Veterinarians | St. Louis Public Radio


From left, Christine Nagel, Abby Whiting and Carolyn Henry joined Tuesday's talk show
Evie Hemphill | St. Louis Public Radio

Like many urban and rural areas around the U.S., the St. Louis region has seen a shortage of veterinarians, and it's affecting clinic hours, staffing and wait times in some communities.

On Tuesday’s St. Louis on the Air, guest host Ruth Ezell talked with three people deeply invested in the profession and in seeing both veterinarians and the animals they care for thrive.

Joining the discussion were Carolyn Henry, dean of the College of Veterinary Medicine at the University of Missouri-Columbia; Christine Nagel, president of the Greater St. Louis Veterinary Medical Association; and Abby Whiting, who currently works overnights and provides emergency and critical care through Veterinary Specialty Services.

Thirty-eight calves, between two and four months old, moo and kick at the dirt floor in a steel barn in Brush, Colo. One by one, a handler leads them from the pen to a narrow chute, where their legs are restrained and they're lifted onto a hydraulic table.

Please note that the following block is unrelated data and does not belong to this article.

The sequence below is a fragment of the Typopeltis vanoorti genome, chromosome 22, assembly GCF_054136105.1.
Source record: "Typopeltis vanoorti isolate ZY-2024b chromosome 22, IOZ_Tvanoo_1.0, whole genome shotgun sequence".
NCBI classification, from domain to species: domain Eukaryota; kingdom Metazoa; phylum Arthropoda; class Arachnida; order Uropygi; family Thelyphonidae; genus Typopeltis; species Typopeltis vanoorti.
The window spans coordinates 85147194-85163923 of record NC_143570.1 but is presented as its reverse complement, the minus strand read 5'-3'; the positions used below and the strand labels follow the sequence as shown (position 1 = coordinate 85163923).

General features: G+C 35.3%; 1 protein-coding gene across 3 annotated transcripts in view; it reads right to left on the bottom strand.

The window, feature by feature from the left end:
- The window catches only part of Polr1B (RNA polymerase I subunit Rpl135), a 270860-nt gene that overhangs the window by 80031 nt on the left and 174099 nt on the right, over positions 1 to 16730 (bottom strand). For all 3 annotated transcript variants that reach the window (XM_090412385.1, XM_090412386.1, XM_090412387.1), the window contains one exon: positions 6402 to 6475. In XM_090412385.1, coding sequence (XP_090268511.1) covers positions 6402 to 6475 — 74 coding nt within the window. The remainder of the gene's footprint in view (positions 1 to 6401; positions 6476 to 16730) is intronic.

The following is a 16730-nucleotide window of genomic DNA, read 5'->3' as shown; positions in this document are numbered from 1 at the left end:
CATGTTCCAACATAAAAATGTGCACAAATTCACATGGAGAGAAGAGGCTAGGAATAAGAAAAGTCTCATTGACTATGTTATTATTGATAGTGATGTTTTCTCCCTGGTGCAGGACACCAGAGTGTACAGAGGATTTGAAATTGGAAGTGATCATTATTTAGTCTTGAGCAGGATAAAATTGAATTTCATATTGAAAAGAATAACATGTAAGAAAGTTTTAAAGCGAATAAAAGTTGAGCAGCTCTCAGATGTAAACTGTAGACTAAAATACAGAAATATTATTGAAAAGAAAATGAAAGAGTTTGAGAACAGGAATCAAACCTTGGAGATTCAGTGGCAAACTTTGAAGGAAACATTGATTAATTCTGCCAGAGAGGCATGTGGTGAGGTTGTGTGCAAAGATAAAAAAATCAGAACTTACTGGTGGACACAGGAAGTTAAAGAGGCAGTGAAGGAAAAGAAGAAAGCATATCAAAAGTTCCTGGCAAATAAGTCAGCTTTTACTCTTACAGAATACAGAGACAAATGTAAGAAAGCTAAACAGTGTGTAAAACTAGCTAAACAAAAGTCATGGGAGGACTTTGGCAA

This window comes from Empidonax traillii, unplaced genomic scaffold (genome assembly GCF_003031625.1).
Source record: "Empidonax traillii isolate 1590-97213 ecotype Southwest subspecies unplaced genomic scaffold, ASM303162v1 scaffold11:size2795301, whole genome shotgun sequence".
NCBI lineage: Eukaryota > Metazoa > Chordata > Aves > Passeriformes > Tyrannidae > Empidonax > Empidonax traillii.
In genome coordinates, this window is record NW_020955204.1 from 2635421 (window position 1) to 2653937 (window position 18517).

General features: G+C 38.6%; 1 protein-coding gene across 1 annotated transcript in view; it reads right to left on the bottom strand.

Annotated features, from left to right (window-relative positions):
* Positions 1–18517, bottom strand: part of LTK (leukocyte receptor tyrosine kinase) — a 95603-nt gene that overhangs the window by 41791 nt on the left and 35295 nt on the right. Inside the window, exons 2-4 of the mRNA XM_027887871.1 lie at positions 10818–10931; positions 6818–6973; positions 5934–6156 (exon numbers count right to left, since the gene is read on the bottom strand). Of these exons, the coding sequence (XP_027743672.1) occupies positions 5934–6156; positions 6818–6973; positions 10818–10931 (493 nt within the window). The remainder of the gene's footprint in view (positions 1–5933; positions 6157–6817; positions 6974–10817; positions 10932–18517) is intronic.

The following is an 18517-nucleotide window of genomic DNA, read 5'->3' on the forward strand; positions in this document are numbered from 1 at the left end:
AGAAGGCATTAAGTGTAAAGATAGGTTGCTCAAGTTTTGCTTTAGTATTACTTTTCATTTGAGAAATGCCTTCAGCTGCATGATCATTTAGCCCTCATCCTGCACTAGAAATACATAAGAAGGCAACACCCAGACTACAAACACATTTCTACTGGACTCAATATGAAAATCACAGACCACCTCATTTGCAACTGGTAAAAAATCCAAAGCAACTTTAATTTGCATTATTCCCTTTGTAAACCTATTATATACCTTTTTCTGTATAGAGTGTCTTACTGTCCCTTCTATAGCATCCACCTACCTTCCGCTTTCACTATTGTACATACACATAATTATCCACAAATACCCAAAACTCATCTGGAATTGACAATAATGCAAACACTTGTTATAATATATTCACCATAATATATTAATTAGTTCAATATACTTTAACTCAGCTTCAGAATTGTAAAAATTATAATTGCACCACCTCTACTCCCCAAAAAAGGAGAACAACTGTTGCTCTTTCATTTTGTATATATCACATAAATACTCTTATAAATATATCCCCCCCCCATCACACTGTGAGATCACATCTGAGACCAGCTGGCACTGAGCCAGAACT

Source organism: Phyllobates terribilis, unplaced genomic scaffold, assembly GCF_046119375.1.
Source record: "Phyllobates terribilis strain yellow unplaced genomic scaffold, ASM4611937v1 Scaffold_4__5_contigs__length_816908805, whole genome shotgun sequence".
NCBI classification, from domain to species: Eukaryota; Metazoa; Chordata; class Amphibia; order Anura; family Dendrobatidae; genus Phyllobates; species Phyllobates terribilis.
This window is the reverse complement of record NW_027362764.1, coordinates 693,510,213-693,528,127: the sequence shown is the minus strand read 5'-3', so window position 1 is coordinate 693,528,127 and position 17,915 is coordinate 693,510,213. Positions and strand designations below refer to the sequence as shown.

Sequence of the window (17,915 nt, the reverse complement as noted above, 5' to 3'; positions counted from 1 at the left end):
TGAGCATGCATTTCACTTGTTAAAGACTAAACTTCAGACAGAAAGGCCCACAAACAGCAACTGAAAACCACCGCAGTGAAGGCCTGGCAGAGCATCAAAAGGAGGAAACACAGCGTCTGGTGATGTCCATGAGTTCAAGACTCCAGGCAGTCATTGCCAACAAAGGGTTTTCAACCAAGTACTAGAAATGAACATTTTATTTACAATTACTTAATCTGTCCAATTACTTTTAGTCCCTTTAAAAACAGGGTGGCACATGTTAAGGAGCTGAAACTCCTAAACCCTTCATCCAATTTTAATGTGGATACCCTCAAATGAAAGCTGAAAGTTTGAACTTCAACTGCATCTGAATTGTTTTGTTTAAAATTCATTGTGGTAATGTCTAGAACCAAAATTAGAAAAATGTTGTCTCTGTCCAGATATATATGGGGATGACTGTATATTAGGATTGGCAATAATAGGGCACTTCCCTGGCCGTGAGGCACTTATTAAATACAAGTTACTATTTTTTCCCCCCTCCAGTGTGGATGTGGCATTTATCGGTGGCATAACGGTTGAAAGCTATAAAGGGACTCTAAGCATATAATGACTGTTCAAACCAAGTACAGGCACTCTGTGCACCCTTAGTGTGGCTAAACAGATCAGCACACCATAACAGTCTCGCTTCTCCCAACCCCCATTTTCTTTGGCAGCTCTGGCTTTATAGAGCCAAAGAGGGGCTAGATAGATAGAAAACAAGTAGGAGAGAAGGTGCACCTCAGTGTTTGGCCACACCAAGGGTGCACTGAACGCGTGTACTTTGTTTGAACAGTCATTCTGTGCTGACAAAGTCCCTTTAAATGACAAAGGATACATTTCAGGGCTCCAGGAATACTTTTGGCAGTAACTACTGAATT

Senior care for a family's best friend

Feb 4, 2011

This article first appeared in the St. Louis Beacon, Feb. 4, 2011 - Advances in medical care, the changing of dog status from yard guard to sofa-hugging "companion animal," and improved nutrition have all played a role in dogs living longer. However, while being able to spend more time with your beloved companion is a blessing, longer-lived animals have different needs and health problems than their younger counterparts.